Candidate assessment: Peer Steinbrück would be an acceptable centre-left candidate for European elites by Peter Wahl

imfboss has invited candidate assessments from civil society voices in the home countries of the candidates to head the IMF. Throughout the process we will be posting these here for your benefit.

By Peter Wahl, World Economy Ecology and Development (WEED), Berlin, Germany

Peer Steinbrück was minister of finance under Chancellor Angela Merkel from 2005 until 2009 in the coalition of the Christian Democratic Party and the Social Democratic Party (SPD). He has studied economics and sociology and made a typical party career in the SPD working as an assistant of several social democratic ministers, for instance in the ministries for construction, for environment and for technology. In 2005 he was running as candidate for the presidency in the federal state of North-Rhine Westphalia, which by population is the biggest state in the German federation. But he was beaten with the worst result for his party since the end of the war.

Steinbrück belongs to the right wing of the SPD and represents a kind of “New Labour” policies. In the first years as finance minister he strongly supported further deregulation and liberalization of financial markets with the argument, that German competitiveness on global financial markets would have to be strengthened. However, before the Heiligendamm G8, he tried to advocate more transparency for hedge funds, but did not succeed and gave up, accepting the arguments of the UK and the US.

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Candidate assessment: Axel Weber lacks diplomatic skills and strategic thinking by Peter Wahl

imfboss has invited candidate assessments from civil society voices in the home countries of the candidates to head the IMF. Throughout the process we will be posting these here for your benefit.

By Peter Wahl, World Economy Ecology and Development (WEED), Berlin, Germany

Axel Weber was head of the German Central Bank, the Bundesbank, from 2004 until April 2011. He had been appointed by the Schröder government, which consisted at that time of the Social-Democratic Party and the Green Party. Before his assignment he was part of the so called “Five wise men” an influential advisory board of five German top economic institutes to the federal government.

Weber, a university professor of economics, represents the hard core monetarist school and the tradition of the Bundesbank from the times of the Deutschmark. This paradigm of the Bundesbank has been imposed to the euro-zone and the anchored in the statutes of the European Central Bank (ECB).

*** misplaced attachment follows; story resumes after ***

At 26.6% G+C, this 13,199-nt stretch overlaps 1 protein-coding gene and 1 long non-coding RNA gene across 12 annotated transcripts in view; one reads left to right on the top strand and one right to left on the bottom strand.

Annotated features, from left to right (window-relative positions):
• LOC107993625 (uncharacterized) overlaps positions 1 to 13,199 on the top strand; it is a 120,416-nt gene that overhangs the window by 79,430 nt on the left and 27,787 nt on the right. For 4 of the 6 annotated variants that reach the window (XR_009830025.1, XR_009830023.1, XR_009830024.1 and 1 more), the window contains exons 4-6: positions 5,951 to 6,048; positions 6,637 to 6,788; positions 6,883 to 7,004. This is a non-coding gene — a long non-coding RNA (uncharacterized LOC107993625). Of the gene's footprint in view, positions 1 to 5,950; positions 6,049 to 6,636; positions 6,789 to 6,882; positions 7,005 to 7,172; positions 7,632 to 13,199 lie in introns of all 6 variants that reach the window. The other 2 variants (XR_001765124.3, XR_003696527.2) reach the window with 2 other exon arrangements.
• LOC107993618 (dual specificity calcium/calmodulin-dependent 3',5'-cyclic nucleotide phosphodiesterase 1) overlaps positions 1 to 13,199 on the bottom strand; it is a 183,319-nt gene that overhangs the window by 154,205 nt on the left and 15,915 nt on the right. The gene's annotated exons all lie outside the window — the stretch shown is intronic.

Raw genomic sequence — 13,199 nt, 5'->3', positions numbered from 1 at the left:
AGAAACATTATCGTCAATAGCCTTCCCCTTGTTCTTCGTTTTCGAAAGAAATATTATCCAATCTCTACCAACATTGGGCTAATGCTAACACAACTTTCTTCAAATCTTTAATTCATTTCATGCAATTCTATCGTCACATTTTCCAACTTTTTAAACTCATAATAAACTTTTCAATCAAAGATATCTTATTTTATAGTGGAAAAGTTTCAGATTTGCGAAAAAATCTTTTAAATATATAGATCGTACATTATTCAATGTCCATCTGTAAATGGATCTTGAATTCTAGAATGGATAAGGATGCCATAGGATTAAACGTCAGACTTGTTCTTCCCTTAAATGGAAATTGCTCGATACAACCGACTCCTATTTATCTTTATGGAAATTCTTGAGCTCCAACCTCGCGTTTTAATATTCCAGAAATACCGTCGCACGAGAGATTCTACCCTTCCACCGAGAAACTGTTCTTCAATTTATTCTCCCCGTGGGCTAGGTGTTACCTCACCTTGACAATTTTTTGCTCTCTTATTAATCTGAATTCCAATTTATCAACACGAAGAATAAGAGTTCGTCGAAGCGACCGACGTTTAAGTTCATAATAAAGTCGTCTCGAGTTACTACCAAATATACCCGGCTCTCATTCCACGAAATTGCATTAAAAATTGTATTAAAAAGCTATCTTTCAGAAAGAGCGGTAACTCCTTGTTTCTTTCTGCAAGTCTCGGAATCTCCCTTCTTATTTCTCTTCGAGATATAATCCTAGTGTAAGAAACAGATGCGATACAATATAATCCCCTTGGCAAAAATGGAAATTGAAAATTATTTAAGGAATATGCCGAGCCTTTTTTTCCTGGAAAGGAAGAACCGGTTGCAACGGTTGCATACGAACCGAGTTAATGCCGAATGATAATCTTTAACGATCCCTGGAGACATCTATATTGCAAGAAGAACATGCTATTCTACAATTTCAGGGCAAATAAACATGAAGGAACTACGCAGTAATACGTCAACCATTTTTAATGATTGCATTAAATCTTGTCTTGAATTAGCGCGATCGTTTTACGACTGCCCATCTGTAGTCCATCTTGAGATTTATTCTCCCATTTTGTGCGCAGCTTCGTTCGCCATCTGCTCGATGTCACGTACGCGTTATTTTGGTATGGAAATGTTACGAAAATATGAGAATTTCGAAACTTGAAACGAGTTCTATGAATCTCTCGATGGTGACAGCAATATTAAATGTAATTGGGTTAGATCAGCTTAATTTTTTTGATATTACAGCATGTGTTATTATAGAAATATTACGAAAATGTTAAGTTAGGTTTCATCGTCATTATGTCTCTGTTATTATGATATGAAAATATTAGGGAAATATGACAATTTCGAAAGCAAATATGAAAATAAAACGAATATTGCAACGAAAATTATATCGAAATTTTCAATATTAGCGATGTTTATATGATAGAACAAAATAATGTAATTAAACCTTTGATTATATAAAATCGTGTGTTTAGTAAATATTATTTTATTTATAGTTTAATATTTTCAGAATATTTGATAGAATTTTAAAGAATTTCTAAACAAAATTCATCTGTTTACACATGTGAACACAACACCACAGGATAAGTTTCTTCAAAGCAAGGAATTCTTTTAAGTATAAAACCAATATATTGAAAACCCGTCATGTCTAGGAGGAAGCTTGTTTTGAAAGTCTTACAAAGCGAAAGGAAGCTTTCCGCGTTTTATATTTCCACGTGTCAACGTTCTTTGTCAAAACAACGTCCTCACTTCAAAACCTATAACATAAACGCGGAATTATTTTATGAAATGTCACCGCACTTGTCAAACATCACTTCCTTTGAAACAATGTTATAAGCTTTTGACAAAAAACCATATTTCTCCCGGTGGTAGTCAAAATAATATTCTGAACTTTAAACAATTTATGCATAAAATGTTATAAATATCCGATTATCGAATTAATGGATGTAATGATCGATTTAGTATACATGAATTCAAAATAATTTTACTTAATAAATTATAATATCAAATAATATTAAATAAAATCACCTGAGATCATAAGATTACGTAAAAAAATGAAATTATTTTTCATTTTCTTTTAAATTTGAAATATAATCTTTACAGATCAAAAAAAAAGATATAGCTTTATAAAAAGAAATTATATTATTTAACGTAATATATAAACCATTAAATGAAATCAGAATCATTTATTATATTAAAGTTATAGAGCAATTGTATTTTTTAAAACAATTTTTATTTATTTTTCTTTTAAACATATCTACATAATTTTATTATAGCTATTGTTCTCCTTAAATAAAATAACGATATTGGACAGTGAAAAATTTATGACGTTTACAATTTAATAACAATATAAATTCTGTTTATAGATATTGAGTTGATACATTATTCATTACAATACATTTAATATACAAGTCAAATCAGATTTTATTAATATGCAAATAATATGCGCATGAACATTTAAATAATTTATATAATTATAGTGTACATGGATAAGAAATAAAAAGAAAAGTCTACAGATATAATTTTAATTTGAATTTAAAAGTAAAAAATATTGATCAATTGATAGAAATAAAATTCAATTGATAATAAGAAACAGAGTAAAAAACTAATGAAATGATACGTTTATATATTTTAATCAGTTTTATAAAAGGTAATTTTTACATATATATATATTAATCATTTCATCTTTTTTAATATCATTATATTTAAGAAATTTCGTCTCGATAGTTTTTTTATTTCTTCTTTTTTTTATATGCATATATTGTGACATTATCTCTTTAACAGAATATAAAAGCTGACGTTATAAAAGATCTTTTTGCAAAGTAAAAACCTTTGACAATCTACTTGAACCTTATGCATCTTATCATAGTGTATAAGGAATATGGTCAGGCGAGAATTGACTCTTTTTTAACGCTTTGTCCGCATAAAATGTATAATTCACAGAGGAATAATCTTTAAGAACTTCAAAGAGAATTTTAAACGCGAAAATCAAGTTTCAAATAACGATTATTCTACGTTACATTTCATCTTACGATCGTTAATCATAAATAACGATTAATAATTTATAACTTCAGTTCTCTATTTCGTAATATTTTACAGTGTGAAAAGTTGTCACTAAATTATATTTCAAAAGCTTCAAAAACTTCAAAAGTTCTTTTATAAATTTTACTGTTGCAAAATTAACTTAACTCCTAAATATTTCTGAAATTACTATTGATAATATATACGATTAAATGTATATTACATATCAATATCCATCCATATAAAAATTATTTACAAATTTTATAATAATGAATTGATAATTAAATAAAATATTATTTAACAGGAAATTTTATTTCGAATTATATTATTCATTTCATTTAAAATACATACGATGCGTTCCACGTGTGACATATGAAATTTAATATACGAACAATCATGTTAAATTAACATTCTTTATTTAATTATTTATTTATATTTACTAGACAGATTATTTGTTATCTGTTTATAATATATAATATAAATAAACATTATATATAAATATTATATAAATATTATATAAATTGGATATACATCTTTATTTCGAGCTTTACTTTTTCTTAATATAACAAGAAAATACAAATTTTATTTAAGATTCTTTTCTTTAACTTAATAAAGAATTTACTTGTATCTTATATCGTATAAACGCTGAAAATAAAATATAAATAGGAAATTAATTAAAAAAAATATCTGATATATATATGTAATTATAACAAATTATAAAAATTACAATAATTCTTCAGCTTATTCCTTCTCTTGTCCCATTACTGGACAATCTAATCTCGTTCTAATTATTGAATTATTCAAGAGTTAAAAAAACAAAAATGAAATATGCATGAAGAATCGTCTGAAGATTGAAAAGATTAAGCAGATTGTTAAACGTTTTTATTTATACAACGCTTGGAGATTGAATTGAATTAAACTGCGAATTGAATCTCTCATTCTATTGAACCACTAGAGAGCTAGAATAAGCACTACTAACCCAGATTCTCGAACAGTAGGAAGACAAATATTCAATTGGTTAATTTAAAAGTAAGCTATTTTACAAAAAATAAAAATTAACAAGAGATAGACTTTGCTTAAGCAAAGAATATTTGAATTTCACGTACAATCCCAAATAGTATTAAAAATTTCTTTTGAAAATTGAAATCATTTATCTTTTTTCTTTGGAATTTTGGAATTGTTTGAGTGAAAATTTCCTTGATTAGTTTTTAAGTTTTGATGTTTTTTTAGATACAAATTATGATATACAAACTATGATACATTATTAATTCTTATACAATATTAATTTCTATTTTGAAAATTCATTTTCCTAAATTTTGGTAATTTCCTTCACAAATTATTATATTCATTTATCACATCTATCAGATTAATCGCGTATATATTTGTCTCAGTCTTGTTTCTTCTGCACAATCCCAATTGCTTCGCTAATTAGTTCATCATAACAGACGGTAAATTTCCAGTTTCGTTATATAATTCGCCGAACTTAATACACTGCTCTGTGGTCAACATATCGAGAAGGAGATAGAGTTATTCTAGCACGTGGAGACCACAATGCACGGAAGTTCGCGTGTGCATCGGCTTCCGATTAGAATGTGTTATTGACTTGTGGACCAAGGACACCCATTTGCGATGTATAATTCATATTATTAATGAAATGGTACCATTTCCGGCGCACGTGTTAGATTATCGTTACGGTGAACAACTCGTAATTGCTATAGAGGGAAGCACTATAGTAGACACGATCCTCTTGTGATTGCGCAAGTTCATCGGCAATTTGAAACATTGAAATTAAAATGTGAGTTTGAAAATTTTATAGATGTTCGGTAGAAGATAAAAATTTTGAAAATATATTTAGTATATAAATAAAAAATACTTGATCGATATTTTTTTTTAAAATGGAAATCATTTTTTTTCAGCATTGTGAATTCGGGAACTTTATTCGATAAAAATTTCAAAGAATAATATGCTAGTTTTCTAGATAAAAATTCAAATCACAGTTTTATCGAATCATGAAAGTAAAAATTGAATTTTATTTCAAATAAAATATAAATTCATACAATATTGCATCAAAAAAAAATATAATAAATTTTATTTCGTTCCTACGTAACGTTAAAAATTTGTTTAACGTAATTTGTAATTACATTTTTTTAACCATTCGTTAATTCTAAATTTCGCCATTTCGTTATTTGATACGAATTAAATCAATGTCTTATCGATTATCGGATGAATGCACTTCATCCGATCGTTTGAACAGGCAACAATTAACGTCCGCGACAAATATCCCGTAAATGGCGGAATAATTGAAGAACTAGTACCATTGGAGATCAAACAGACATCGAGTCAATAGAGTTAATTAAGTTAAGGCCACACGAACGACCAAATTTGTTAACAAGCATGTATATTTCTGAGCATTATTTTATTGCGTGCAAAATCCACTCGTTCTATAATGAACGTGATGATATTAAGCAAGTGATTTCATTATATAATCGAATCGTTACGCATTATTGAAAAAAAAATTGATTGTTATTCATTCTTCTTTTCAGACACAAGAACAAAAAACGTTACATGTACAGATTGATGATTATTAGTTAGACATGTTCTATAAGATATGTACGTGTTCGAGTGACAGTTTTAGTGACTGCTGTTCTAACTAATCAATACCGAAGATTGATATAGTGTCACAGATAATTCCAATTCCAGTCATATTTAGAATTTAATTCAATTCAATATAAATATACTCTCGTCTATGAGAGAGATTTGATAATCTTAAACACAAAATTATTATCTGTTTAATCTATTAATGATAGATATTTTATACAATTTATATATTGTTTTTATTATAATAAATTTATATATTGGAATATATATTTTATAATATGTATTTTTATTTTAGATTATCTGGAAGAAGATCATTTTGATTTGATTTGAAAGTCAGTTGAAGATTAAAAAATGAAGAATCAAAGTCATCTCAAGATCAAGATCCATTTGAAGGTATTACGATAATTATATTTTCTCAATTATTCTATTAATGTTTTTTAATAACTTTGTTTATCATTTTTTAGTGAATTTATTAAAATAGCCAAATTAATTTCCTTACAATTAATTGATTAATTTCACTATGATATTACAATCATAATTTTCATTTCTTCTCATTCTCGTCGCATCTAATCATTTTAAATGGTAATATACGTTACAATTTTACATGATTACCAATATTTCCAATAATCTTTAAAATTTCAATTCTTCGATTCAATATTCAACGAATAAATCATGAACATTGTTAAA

It was therefore no surprise, that Weber did not understand the system in which he was playing quite an important role. When the first German bank, the IKB, was collapsing in August 2007 as a result of the rising tide of the US-subprime crisis, he declared that “the exposure of German Banks in the American real estate market is limited. It is concentrated on investments with a high rating. Any comparison, made by some media reports, between the present economic situation and the banking crisis of 1931 are completely erroneous.

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Germany Vs Emerging markets and the UK

With DSK officially announcing his resignation today more voices are putting forward their views as to where his successor should come from.

In the European corner, joining Ireland and Belgium in the doghouse, is Germany. Today a German finance Ministry spokesman said “the ministry points to comments made by the chancellor before the resignation that the next (chief) should be European.” Axel Weber who recently stepped down as president of the Bundesbank is thought to be her preferred choice.

Pressed on the selection process many officials are taking a – it doesn’t have to be a European but…– stance. Take for example John Manuel Barruso, the European Commission president who said as much on CNN yesterday. Citing the current Euro-zone crisis and the fact that European nations are the biggest stakeholders in the Fund; he argues that the Europeans can make a valid claim on the post and furthermore, front a good candidate.

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Who’s in the dog-house in Europe?

European countries may feel it is their prerogative to name the IMF head, despite repeated promises not to do so. To keep on eye on them, we are going to maintain this handy chart that shows who in Europe is unreformed and still insisting on an outmoded and illegitimate selection process, and who realises that this is the 21st century. Drop us a line if you spot some national media which clarifies the position of those that are unknown.

In the dog house: Ireland and Belgium

In the limelight: United Kingdom

Continue reading “Who’s in the dog-house in Europe?”